Blind signal separation

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Blind signal separation (BSS), also known as blind source separation, is the separation of a set of source signals from a set of mixed signals, without the aid of information (or with very little information) about the source signals or the mixing process. This problem is in general highly underdetermined, but useful solutions can be derived under a surprising variety of conditions. Much of the early literature in this field focuses on the separation of temporal signals such as audio. However, blind signal separation is now routinely performed on multidimensional data, such as images and tensors,[1] which may involve no time dimension whatsoever.

Mathematical representation[edit]

Basic flowchart of BSS

The set of individual source signals, , is 'mixed' using a matrix, , to produce a set of 'mixed' signals, , as follows. Usually, is equal to . If , then the system of equations is overdetermined and thus can be unmixed using a conventional linear method. If , the system is underdetermined and a non-linear method must be employed to recover the unmixed signals. The signals themselves can be multidimensional.

The above equation is effectively 'inverted' as follows. Blind source separation separates the set of mixed signals, , through the determination of an 'unmixing' matrix, , to 'recover' an approximation of the original signals, .[2][3][4]


At a cocktail party, there is a group of people talking at the same time. You have multiple microphones picking up mixed signals, but you want to isolate the speech of a single person. BSS can be used to separate the individual sources by using mixed signals. In the presence of noise, dedicated optimization criteria need to be used[5]

Figure 2. Visual example of BSS

Figure 2 shows the basic concept of BSS. The individual source signals are shown as well as the mixed signals which are received signals. BSS is used to separate the mixed signals with only knowing mixed signals and nothing about original signal or how they were mixed. The separated signals are only approximations of the source signals. The separated images, were separated using Python and the Shogun toolbox using Joint Approximation Diagonalization of Eigen-matrices (JADE) algorithm which is based off independent component analysis, ICA.[6] This toolbox method can be used with multi-dimensions but for an easy visual aspect images(2-D) were used.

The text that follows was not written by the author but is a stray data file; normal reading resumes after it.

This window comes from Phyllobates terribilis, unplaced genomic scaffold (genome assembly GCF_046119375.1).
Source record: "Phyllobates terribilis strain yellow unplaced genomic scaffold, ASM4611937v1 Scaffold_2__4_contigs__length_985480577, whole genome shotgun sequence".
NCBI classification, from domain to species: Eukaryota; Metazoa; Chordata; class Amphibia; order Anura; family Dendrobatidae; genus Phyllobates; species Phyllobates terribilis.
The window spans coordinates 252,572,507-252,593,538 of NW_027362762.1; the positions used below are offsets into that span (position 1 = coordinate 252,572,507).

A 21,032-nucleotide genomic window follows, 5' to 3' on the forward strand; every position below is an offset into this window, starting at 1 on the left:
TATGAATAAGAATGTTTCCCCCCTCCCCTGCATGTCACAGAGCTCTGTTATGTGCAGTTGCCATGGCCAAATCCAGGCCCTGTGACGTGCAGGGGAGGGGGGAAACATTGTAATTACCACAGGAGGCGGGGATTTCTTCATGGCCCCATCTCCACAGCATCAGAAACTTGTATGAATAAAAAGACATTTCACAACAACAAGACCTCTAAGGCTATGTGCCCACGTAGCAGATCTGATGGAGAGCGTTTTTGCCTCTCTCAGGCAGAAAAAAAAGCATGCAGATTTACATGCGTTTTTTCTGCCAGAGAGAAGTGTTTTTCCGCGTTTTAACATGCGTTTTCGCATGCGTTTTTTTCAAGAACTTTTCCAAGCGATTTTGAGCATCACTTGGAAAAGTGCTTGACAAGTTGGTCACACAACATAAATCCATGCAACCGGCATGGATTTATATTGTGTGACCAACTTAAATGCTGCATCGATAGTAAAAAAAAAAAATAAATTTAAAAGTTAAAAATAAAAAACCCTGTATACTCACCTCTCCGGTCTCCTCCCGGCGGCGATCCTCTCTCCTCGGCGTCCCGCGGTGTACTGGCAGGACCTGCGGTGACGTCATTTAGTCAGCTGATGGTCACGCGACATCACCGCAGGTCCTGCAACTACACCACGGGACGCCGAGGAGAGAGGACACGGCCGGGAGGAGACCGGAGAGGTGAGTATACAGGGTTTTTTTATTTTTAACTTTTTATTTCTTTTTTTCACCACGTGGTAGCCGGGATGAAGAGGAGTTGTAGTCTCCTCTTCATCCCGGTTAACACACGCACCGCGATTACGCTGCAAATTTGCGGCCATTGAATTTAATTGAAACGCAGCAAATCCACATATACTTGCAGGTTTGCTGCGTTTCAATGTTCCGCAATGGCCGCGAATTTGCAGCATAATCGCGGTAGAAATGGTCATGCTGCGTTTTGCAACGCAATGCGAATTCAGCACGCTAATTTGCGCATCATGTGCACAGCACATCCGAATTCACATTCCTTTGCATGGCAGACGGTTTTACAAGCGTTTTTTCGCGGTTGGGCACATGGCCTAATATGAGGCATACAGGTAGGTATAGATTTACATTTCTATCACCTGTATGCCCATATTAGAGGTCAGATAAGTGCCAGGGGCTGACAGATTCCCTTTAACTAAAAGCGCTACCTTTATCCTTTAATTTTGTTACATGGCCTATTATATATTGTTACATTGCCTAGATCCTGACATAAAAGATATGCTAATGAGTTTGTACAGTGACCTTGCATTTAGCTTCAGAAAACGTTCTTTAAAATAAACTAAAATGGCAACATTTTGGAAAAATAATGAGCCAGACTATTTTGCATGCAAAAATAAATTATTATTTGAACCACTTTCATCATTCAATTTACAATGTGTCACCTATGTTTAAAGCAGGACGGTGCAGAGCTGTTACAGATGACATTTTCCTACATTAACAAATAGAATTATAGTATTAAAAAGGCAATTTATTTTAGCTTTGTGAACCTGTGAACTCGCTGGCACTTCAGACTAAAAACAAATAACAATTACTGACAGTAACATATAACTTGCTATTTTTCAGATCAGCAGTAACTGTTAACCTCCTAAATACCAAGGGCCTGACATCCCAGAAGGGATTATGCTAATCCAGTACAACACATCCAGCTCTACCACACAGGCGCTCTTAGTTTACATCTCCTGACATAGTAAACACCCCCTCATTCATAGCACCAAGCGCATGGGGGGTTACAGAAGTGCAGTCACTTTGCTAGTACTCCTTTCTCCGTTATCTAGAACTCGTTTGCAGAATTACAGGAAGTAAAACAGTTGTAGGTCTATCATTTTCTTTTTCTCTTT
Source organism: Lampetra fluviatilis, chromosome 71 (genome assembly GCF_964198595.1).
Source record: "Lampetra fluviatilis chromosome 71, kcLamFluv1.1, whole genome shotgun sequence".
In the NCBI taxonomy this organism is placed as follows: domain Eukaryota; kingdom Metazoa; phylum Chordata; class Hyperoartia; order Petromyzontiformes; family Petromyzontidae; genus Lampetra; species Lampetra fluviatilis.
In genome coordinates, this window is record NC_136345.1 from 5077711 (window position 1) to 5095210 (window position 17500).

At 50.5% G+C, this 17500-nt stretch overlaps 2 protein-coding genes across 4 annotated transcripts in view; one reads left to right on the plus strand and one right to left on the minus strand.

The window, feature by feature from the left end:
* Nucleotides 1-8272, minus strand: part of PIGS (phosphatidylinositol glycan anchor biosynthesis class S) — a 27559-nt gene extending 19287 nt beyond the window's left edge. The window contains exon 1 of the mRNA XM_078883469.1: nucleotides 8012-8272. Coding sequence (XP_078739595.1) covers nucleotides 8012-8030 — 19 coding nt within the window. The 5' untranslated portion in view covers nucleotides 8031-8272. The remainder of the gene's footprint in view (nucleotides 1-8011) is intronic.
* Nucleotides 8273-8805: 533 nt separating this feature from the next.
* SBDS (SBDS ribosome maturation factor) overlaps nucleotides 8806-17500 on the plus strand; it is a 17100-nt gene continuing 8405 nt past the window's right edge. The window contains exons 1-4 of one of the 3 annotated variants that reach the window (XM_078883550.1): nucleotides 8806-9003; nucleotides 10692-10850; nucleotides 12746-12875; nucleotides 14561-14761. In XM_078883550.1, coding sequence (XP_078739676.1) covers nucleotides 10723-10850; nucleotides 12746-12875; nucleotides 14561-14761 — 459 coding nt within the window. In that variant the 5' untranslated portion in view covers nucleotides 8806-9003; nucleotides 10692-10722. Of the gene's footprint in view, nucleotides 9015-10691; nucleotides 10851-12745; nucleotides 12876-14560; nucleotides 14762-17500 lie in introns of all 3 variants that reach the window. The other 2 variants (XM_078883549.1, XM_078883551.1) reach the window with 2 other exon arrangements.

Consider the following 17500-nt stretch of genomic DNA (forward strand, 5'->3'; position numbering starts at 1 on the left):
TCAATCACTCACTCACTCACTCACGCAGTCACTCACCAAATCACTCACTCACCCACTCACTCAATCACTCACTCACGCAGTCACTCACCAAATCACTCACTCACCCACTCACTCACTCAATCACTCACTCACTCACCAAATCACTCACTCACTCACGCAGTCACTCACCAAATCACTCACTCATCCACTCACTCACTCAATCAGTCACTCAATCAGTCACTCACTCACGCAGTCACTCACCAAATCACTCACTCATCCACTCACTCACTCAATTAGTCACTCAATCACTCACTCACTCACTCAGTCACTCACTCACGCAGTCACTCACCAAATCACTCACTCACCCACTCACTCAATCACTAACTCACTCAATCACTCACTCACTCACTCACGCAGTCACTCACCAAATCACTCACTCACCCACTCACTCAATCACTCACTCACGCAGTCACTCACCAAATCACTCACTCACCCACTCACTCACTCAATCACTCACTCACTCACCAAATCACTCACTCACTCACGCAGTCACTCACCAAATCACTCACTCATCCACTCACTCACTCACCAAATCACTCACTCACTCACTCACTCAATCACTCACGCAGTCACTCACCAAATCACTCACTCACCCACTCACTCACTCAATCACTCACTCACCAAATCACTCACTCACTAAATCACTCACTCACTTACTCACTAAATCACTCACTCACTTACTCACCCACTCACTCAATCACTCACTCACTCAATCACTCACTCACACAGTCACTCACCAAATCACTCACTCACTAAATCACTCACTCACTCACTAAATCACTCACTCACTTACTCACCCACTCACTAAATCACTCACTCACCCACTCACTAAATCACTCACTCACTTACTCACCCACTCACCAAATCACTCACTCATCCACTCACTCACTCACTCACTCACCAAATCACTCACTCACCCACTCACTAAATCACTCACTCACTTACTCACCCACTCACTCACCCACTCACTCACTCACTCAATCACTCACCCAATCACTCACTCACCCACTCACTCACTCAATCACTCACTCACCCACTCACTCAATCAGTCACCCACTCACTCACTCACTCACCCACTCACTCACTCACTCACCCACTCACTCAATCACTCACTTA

Brain imaging is another ideal application for BSS. In electroencephalogram (EEG) and magnetoencephalography (MEG), the interference from muscle activity masks the desired signal from brain activity. BSS, however, can be used to separate the two so an accurate representation of brain activity may be achieved.[4][7]

Other applications:[4]

  • Communications
  • Stock Prediction
  • Seismic Monitoring
  • Text Document Analysis


Since the chief difficulty of the problem is its underdetermination, methods for blind source separation generally seek to narrow the set of possible solutions in a way that is unlikely to exclude the desired solution. In one approach, exemplified by principal and independent component analysis, one seeks source signals that are minimally correlated or maximally independent in a probabilistic or information-theoretic sense. A second approach, exemplified by nonnegative matrix factorization, is to impose structural constraints on the source signals. These structural constraints may be derived from a generative model of the signal, but are more commonly heuristics justified by good empirical performance. A common theme in the second approach is to impose some kind of low-complexity constraint on the signal, such as sparsity in some basis for the signal space. This approach can be particularly effective if one requires not the whole signal, but merely its most salient features.


There are different methods of blind signal separation:

See also[edit]


  1. ^ P. Comon and C. Jutten (editors). “Handbook of Blind Source Separation, Independent Component Analysis and Applications” Academic Press, ISBN 978-2-296-12827-9
  2. ^ Jean-Francois Cardoso “Blind Signal Separation: statistical Principles”
  3. ^ Rui Li, Hongwei Li, and Fasong Wang. “Dependent Component Analysis: Concepts and Main Algorithms”
  4. ^ a b c Aapo Hyvarinen, Juha Karhunen, and Erkki Oja. “Independent Component Analysis” pp. 147–148, pp. 410–411, pp. 441–442, p. 448
  5. ^ P. Comon, Contrasts, Independent Component Analysis, and Blind Deconvolution, "Int. Journal Adapt. Control Sig. Proc.", Wiley, Apr. 2004. HAL link
  6. ^ Kevin Hughes “Blind Source Separation on Images with Shogun”
  7. ^ Congedo, Marco; Gouy-Pailler, Cedric; Jutten, Christian (December 2008). "On the blind source separation of human electroencephalogram by approximate joint diagonalization of second order statistics". Clinical Neurophysiology. 119 (12): 2677–2686. arXiv:0812.0494. doi:10.1016/j.clinph.2008.09.007.
  8. ^ Shlens, Jonathon. "A tutorial on independent component analysis."

External links[edit]